The maths involved is rather convoluted for MT’s pea-sized brain, but it goes something like this. Say a student takes out a loan that covers the hypothetical £9,000 per year to cover their tuition fees, plus a £4,000 maintenance loan. Under the new system, once their salary tops £21,000, they then have to start paying it back, forking out 9% of their earnings for up to 30 years.
Apparently to the number-crunchers, a student who starts their career on average earnings and gets a £1,000 pay rise each year will pay back £78,882 over that 30-year period (after which the remaining £14.5k gets written off). but a student that gets a £2,000 a year pay rise over and above average earnings will shell out £83,791 in cash terms over 25 years, which would clear the debt.
That sounds like a lot. But the fact that these calculations don't take inflation into account make the figures a bit misleading - after all, the value of an £80,000 debt will probably be very different in 30 years' time. (Interest on the loan will be charged at the rate of inflation for lower earners). And not many banks would write off the remaining debt after 30 years - so as loans go, these are still pretty good terms.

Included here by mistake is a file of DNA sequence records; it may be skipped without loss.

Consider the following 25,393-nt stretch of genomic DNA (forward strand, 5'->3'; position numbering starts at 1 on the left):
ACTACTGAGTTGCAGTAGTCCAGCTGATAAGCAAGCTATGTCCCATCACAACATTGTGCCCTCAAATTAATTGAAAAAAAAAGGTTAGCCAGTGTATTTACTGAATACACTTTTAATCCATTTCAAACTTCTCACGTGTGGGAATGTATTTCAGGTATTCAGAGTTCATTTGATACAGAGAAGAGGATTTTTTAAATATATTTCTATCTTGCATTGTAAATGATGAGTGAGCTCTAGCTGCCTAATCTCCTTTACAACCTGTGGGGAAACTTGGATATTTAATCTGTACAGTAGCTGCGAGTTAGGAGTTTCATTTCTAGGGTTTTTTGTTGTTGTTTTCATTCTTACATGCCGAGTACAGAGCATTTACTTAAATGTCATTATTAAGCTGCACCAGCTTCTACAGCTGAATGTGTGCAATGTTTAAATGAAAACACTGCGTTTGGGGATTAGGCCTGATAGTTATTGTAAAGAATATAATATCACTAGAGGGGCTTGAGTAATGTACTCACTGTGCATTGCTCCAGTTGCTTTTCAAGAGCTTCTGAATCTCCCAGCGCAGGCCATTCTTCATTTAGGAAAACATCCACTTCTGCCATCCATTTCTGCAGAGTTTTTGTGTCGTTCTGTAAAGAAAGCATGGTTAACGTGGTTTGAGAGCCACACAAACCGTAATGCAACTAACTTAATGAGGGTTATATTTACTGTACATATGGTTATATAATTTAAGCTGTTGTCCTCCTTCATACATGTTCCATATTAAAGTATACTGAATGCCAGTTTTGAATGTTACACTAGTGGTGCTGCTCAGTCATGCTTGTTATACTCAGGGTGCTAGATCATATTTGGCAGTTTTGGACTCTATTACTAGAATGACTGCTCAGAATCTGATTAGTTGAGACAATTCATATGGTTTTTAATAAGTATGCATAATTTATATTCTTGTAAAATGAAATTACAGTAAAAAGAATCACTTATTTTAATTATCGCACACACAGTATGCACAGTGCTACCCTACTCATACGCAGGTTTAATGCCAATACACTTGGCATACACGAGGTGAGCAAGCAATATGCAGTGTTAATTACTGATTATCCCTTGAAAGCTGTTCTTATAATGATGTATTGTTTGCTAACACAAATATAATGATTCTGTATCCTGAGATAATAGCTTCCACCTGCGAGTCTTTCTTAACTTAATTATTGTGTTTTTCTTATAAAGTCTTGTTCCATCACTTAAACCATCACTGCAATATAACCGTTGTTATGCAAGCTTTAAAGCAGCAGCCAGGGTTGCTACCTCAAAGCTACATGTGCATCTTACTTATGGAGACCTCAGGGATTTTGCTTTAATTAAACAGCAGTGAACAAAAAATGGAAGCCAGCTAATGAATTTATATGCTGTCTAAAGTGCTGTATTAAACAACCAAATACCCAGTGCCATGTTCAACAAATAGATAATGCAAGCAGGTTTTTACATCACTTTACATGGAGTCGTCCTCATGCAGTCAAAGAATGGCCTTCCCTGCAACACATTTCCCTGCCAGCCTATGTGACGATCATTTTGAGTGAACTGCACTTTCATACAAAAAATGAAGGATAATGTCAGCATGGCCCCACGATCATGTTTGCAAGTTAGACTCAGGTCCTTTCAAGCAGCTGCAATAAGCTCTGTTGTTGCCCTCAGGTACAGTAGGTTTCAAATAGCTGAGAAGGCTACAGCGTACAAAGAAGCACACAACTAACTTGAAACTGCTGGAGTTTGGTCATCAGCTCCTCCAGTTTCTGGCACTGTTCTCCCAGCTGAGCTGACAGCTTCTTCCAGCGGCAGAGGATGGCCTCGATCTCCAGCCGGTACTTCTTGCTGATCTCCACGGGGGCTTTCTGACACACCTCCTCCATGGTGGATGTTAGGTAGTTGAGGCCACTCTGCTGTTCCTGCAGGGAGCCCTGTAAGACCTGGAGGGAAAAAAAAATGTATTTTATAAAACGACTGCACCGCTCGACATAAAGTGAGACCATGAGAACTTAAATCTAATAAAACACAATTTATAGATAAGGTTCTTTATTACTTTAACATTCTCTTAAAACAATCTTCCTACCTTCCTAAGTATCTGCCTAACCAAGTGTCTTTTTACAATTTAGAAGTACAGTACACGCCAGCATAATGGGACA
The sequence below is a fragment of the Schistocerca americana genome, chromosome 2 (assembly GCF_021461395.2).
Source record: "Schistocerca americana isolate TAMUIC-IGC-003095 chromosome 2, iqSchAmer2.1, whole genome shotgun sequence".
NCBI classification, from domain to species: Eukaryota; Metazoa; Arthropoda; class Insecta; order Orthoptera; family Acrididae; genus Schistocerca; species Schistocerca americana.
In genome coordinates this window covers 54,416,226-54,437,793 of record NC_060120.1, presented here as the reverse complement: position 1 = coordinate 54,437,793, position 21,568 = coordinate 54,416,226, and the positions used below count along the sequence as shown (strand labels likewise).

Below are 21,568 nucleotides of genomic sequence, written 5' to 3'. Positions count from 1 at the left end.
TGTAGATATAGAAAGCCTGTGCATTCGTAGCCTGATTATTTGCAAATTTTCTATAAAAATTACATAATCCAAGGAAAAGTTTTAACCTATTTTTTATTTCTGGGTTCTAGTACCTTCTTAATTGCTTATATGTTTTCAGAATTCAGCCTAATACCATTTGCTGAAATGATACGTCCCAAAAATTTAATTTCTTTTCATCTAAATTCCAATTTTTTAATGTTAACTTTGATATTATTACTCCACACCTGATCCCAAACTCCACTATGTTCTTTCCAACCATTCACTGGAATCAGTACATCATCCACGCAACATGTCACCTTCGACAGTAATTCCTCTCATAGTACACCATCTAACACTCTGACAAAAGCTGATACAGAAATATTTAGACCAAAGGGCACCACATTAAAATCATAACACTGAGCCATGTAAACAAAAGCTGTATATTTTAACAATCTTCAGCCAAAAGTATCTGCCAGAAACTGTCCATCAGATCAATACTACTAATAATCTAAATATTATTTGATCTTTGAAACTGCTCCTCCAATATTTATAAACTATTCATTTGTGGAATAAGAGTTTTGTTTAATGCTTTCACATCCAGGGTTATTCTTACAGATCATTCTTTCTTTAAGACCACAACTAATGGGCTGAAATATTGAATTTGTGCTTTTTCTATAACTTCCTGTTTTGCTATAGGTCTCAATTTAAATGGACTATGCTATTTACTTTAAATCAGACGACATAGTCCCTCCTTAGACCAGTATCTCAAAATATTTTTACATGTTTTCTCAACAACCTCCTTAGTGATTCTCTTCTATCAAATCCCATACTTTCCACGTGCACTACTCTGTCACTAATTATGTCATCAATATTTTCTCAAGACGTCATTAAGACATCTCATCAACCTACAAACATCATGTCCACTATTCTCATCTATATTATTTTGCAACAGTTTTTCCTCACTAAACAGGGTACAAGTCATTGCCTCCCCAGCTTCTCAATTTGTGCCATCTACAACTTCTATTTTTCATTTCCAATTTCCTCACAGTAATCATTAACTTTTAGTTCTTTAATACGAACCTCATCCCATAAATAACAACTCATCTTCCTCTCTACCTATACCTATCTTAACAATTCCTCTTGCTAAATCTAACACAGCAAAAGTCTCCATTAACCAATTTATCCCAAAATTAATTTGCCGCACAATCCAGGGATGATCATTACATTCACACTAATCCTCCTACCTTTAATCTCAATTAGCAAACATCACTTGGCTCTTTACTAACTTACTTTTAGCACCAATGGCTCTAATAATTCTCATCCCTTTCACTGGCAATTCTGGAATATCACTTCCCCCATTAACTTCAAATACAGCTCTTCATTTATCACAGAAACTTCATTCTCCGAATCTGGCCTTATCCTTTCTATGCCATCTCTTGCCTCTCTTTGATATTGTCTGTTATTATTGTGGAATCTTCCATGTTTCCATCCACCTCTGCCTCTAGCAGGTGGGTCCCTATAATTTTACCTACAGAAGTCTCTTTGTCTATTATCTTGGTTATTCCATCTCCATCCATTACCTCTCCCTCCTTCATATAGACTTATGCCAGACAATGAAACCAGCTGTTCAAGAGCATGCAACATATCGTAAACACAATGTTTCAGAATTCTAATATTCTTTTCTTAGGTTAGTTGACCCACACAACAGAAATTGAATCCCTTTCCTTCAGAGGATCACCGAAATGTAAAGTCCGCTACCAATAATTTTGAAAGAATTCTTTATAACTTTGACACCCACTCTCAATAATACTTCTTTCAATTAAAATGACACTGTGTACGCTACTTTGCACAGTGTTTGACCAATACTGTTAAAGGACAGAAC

What's more, we shouldn't lose sight of the fact that university still pays. As universities minister David Willetts points out, graduates can expect to earn about £100,000 more over their careers because of their degree. So you could argue that it's not unreasonable of them to pay for that themselves, rather than the taxpayer doing it. And the new system is set up so that the financial burden is smaller at the beginning of people's careers, when money is likely to be tighter.
Perhaps it's just a question of branding; as John Humphreys pointed out in this morning’s Today programme, this is, to all intents and purposes, a graduate tax. If the Coalition had just called it that from the start, would they be getting less flak? It's hard to know.